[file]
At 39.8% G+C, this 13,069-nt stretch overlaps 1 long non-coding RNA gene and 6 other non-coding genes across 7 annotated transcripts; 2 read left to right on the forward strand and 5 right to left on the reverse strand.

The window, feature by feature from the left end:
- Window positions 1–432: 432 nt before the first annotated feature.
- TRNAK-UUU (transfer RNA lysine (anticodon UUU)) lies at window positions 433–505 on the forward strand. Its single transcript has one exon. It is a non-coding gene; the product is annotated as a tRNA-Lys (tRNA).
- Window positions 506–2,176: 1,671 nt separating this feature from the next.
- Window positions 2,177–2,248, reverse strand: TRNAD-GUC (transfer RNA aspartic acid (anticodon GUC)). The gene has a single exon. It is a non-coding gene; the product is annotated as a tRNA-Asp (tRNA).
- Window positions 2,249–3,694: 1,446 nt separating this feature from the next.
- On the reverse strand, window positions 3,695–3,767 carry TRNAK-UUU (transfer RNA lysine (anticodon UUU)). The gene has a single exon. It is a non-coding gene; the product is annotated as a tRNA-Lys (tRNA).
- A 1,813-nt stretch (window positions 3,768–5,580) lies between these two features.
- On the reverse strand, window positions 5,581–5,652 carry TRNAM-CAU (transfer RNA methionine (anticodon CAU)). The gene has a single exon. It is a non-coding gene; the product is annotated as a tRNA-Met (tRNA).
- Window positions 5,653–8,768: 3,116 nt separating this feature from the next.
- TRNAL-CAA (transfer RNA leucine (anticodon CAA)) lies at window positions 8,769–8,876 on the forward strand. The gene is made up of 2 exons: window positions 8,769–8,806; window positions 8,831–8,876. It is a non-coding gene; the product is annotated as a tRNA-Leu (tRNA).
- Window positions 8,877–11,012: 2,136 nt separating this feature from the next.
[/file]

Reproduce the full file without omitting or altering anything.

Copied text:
At 39.8% G+C, this 13,069-nt stretch overlaps 1 long non-coding RNA gene and 6 other non-coding genes across 7 annotated transcripts; 2 read left to right on the forward strand and 5 right to left on the reverse strand.

The window, feature by feature from the left end:
- Window positions 1–432: 432 nt before the first annotated feature.
- TRNAK-UUU (transfer RNA lysine (anticodon UUU)) lies at window positions 433–505 on the forward strand. Its single transcript has one exon. It is a non-coding gene; the product is annotated as a tRNA-Lys (tRNA).
- Window positions 506–2,176: 1,671 nt separating this feature from the next.
- Window positions 2,177–2,248, reverse strand: TRNAD-GUC (transfer RNA aspartic acid (anticodon GUC)). The gene has a single exon. It is a non-coding gene; the product is annotated as a tRNA-Asp (tRNA).
- Window positions 2,249–3,694: 1,446 nt separating this feature from the next.
- On the reverse strand, window positions 3,695–3,767 carry TRNAK-UUU (transfer RNA lysine (anticodon UUU)). The gene has a single exon. It is a non-coding gene; the product is annotated as a tRNA-Lys (tRNA).
- A 1,813-nt stretch (window positions 3,768–5,580) lies between these two features.
- On the reverse strand, window positions 5,581–5,652 carry TRNAM-CAU (transfer RNA methionine (anticodon CAU)). The gene has a single exon. It is a non-coding gene; the product is annotated as a tRNA-Met (tRNA).
- Window positions 5,653–8,768: 3,116 nt separating this feature from the next.
- TRNAL-CAA (transfer RNA leucine (anticodon CAA)) lies at window positions 8,769–8,876 on the forward strand. The gene is made up of 2 exons: window positions 8,769–8,806; window positions 8,831–8,876. It is a non-coding gene; the product is annotated as a tRNA-Leu (tRNA).
- Window positions 8,877–11,012: 2,136 nt separating this feature from the next.